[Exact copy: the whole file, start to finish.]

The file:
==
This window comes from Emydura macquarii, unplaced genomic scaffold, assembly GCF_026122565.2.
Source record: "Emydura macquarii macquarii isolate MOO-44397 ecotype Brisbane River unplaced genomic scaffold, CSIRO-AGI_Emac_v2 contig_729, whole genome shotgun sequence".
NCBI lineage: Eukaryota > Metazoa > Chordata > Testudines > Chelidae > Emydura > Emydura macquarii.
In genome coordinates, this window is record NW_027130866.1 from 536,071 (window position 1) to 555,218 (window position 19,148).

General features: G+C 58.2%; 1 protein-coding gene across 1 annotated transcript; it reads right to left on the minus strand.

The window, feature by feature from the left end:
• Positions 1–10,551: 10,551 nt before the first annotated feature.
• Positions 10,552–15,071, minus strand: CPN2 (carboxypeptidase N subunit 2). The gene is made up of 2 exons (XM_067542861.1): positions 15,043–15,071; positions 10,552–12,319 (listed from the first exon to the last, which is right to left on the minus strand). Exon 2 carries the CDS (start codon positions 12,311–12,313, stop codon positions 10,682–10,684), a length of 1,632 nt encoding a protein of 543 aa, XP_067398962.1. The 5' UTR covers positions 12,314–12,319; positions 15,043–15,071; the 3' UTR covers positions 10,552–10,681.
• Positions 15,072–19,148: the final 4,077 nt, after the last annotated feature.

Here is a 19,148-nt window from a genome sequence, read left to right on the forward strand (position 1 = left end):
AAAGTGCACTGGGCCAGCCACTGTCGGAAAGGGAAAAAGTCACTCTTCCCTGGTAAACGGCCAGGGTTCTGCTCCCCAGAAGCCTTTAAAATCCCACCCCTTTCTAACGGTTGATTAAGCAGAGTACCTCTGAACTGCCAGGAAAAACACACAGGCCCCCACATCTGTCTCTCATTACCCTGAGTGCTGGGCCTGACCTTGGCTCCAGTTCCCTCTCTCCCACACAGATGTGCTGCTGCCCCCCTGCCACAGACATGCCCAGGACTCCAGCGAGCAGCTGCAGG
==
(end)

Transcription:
This window comes from Emydura macquarii, unplaced genomic scaffold, assembly GCF_026122565.2.
Source record: "Emydura macquarii macquarii isolate MOO-44397 ecotype Brisbane River unplaced genomic scaffold, CSIRO-AGI_Emac_v2 contig_729, whole genome shotgun sequence".
NCBI lineage: Eukaryota > Metazoa > Chordata > Testudines > Chelidae > Emydura > Emydura macquarii.
In genome coordinates, this window is record NW_027130866.1 from 536,071 (window position 1) to 555,218 (window position 19,148).

General features: G+C 58.2%; 1 protein-coding gene across 1 annotated transcript; it reads right to left on the minus strand.

The window, feature by feature from the left end:
• Positions 1–10,551: 10,551 nt before the first annotated feature.
• Positions 10,552–15,071, minus strand: CPN2 (carboxypeptidase N subunit 2). The gene is made up of 2 exons (XM_067542861.1): positions 15,043–15,071; positions 10,552–12,319 (listed from the first exon to the last, which is right to left on the minus strand). Exon 2 carries the CDS (start codon positions 12,311–12,313, stop codon positions 10,682–10,684), a length of 1,632 nt encoding a protein of 543 aa, XP_067398962.1. The 5' UTR covers positions 12,314–12,319; positions 15,043–15,071; the 3' UTR covers positions 10,552–10,681.
• Positions 15,072–19,148: the final 4,077 nt, after the last annotated feature.

Here is a 19,148-nt window from a genome sequence, read left to right on the forward strand (position 1 = left end):
AAAGTGCACTGGGCCAGCCACTGTCGGAAAGGGAAAAAGTCACTCTTCCCTGGTAAACGGCCAGGGTTCTGCTCCCCAGAAGCCTTTAAAATCCCACCCCTTTCTAACGGTTGATTAAGCAGAGTACCTCTGAACTGCCAGGAAAAACACACAGGCCCCCACATCTGTCTCTCATTACCCTGAGTGCTGGGCCTGACCTTGGCTCCAGTTCCCTCTCTCCCACACAGATGTGCTGCTGCCCCCCTGCCACAGACATGCCCAGGACTCCAGCGAGCAGCTGCAGG